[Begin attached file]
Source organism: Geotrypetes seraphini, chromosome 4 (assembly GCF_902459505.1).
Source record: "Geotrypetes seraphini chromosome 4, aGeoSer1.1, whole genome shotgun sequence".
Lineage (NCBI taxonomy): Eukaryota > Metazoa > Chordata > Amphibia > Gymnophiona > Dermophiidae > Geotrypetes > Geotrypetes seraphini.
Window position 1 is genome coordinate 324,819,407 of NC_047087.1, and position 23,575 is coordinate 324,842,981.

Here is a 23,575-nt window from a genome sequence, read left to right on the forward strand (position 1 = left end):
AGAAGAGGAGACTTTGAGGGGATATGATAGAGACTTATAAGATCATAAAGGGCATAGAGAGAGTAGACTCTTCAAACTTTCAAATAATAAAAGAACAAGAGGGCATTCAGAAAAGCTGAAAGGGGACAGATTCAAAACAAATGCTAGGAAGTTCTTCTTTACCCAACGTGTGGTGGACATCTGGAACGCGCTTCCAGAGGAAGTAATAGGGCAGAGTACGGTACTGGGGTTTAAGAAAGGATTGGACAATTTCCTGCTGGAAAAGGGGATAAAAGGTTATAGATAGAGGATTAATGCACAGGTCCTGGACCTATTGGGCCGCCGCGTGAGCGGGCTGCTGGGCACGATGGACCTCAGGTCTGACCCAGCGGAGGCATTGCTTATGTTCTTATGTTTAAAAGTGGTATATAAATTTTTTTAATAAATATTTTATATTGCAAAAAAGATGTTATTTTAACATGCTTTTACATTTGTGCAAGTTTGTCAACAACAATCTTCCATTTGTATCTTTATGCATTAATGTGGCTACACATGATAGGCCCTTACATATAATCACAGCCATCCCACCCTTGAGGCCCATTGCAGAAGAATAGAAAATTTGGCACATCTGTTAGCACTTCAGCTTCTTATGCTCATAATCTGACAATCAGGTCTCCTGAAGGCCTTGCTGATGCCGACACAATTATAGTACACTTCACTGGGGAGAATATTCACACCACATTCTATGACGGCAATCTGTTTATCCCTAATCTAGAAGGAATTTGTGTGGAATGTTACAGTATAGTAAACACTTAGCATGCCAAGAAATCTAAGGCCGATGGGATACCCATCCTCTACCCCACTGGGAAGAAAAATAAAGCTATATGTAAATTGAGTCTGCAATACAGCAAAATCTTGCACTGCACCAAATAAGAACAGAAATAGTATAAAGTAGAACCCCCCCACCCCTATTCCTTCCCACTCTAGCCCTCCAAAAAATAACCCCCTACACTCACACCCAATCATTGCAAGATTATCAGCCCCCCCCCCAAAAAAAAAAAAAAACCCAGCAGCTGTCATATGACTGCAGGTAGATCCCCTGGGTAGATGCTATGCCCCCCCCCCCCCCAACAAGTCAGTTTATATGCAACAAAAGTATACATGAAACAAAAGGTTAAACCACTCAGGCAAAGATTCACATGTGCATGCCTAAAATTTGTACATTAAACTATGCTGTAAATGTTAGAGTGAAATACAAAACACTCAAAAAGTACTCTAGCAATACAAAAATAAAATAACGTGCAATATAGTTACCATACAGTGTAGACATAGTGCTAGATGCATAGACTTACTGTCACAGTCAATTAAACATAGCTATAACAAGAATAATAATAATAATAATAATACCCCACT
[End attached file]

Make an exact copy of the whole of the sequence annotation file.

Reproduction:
Source organism: Geotrypetes seraphini, chromosome 4 (assembly GCF_902459505.1).
Source record: "Geotrypetes seraphini chromosome 4, aGeoSer1.1, whole genome shotgun sequence".
Lineage (NCBI taxonomy): Eukaryota > Metazoa > Chordata > Amphibia > Gymnophiona > Dermophiidae > Geotrypetes > Geotrypetes seraphini.
Window position 1 is genome coordinate 324,819,407 of NC_047087.1, and position 23,575 is coordinate 324,842,981.

Here is a 23,575-nt window from a genome sequence, read left to right on the forward strand (position 1 = left end):
AGAAGAGGAGACTTTGAGGGGATATGATAGAGACTTATAAGATCATAAAGGGCATAGAGAGAGTAGACTCTTCAAACTTTCAAATAATAAAAGAACAAGAGGGCATTCAGAAAAGCTGAAAGGGGACAGATTCAAAACAAATGCTAGGAAGTTCTTCTTTACCCAACGTGTGGTGGACATCTGGAACGCGCTTCCAGAGGAAGTAATAGGGCAGAGTACGGTACTGGGGTTTAAGAAAGGATTGGACAATTTCCTGCTGGAAAAGGGGATAAAAGGTTATAGATAGAGGATTAATGCACAGGTCCTGGACCTATTGGGCCGCCGCGTGAGCGGGCTGCTGGGCACGATGGACCTCAGGTCTGACCCAGCGGAGGCATTGCTTATGTTCTTATGTTTAAAAGTGGTATATAAATTTTTTTAATAAATATTTTATATTGCAAAAAAGATGTTATTTTAACATGCTTTTACATTTGTGCAAGTTTGTCAACAACAATCTTCCATTTGTATCTTTATGCATTAATGTGGCTACACATGATAGGCCCTTACATATAATCACAGCCATCCCACCCTTGAGGCCCATTGCAGAAGAATAGAAAATTTGGCACATCTGTTAGCACTTCAGCTTCTTATGCTCATAATCTGACAATCAGGTCTCCTGAAGGCCTTGCTGATGCCGACACAATTATAGTACACTTCACTGGGGAGAATATTCACACCACATTCTATGACGGCAATCTGTTTATCCCTAATCTAGAAGGAATTTGTGTGGAATGTTACAGTATAGTAAACACTTAGCATGCCAAGAAATCTAAGGCCGATGGGATACCCATCCTCTACCCCACTGGGAAGAAAAATAAAGCTATATGTAAATTGAGTCTGCAATACAGCAAAATCTTGCACTGCACCAAATAAGAACAGAAATAGTATAAAGTAGAACCCCCCCACCCCTATTCCTTCCCACTCTAGCCCTCCAAAAAATAACCCCCTACACTCACACCCAATCATTGCAAGATTATCAGCCCCCCCCCCAAAAAAAAAAAAAAACCCAGCAGCTGTCATATGACTGCAGGTAGATCCCCTGGGTAGATGCTATGCCCCCCCCCCCCCCAACAAGTCAGTTTATATGCAACAAAAGTATACATGAAACAAAAGGTTAAACCACTCAGGCAAAGATTCACATGTGCATGCCTAAAATTTGTACATTAAACTATGCTGTAAATGTTAGAGTGAAATACAAAACACTCAAAAAGTACTCTAGCAATACAAAAATAAAATAACGTGCAATATAGTTACCATACAGTGTAGACATAGTGCTAGATGCATAGACTTACTGTCACAGTCAATTAAACATAGCTATAACAAGAATAATAATAATAATAATAATACCCCACT